A new report has Danish companies as frontrunners in setting climate targets through the international Science Based Targets Initiative (SBTi). This is highly due to ambitious goals from the biggest Danish companies, which are set to reduce emissions corresponding to 400% of Denmark’s yearly emissions before 2030.
The Science Based Targets Initiative (SBTi)
The Science Based Targets initiative (SBTi) is a non-profit initiative where companies can set and get validated climate targets in line with climate science, supporting the achievement of the Paris Climate Agreement. Behind the initiative are the UN’s Global Compact, WWF, CDP and WRI.
As world leaders gather at COP27 in Sharm-El-Sheik in Egypt, a new report from Global Compact Network Denmark provides a status on Danish company’s commitment to setting ambitious climate goals. And while other reports show signs of inadequate national climate plans across the world, the SBTi-report depicts an exponential growth in companies contributing directly to achieving international climate goals – especially in Denmark.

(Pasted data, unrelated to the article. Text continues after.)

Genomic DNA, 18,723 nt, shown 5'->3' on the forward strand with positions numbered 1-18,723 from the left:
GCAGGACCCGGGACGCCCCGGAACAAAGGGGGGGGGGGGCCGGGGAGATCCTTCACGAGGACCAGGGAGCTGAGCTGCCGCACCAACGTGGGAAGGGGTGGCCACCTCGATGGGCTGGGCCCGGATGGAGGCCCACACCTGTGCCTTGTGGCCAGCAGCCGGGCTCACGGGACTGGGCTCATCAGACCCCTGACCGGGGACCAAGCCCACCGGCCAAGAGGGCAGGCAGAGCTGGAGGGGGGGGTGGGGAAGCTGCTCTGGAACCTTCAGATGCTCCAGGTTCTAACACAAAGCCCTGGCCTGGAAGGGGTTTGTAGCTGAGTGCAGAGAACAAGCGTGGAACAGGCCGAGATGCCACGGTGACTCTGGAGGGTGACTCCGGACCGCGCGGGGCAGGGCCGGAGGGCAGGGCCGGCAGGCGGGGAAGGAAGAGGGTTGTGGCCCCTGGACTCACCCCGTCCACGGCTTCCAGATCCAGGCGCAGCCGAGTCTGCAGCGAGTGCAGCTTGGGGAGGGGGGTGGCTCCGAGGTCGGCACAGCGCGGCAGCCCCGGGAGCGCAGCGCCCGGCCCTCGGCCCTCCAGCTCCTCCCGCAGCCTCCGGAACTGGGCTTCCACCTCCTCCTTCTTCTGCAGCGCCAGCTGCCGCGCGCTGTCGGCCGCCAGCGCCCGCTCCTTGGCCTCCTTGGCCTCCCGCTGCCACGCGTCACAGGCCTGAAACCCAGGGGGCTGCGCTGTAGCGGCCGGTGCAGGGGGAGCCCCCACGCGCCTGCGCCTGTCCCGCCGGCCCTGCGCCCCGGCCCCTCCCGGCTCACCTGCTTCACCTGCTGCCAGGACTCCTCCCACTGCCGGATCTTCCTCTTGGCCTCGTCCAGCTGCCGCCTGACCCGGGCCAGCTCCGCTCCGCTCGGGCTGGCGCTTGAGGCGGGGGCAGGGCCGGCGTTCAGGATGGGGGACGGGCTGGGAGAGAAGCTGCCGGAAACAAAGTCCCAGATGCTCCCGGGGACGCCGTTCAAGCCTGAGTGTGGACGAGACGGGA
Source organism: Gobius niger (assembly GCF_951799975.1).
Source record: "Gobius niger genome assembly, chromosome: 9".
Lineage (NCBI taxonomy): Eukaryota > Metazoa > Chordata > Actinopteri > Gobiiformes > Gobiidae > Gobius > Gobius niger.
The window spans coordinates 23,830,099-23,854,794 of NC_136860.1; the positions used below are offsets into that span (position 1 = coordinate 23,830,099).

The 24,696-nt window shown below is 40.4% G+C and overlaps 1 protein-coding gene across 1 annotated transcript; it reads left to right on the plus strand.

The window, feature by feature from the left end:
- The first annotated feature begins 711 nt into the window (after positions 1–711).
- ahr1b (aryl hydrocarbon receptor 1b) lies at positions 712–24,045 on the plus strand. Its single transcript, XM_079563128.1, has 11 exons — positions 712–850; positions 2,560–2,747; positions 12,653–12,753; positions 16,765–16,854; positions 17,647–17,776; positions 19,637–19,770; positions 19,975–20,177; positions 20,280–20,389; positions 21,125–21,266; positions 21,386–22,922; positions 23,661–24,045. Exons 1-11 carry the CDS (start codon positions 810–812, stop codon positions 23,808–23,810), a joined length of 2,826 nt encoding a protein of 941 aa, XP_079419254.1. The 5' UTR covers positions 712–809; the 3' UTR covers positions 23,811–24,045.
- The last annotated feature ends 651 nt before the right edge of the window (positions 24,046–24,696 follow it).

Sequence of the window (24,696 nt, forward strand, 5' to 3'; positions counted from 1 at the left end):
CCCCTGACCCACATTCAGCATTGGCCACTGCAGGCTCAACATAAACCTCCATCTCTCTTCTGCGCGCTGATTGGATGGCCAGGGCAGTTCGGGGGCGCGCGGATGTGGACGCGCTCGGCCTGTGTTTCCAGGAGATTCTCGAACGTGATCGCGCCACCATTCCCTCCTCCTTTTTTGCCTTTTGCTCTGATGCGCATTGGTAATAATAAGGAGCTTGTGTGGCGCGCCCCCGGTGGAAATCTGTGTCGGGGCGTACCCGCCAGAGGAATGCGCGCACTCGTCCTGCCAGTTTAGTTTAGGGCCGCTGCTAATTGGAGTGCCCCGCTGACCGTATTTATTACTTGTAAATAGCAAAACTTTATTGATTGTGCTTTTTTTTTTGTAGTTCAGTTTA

“Even though Denmark is a small country, the largest companies can help inspire business globally. They show that ambitious and clear climate goals can increase competitiveness,” says Sara Krüger Falk, director of Global Compact Network Denmark.
The biggest companies lead the way – but Danish SMEs are following closely
The number of Danish companies, which have joined the SBTi has doubled compared to previous years, with 112 Danish companies now a part of the initiative. Denmark now has the second-highest number of SBTi-validated companies compared to other OECD countries, only being surpassed by Switzerland.
Especially the largest companies in Denmark are setting an example, with 19 out of 25 biggest companies from the OMX C25 index being a part of the initiative, and 12 of them with validated climate goals. Together, the C25 companies have set an ambitious goal of reducing their emissions by at least 167 million tons of CO2 towards 2030. This corresponds to four times Denmark’s total emissions in 2021.
Several Danish SMEs have also joined the initiative in recent years. The “fast-track”-scheme, making it possible for companies to quickly set climate targets for emissions associated with the use of energy, heat, and cooling, has paved the way for smaller Danish companies ready to contribute to the green transition.
Additionally, as many as 35 Danish companies have committed themselves through SBTi to go net-zero by 2050 at the latest. The SBTi’s Corporate Net-Zero Standard requires companies to reduce 90 % of total CO2 emissions, while a maximum of 10 % of emissions are allowed to be compensation/offsetting.
Credit Source: State of Green | [email protected]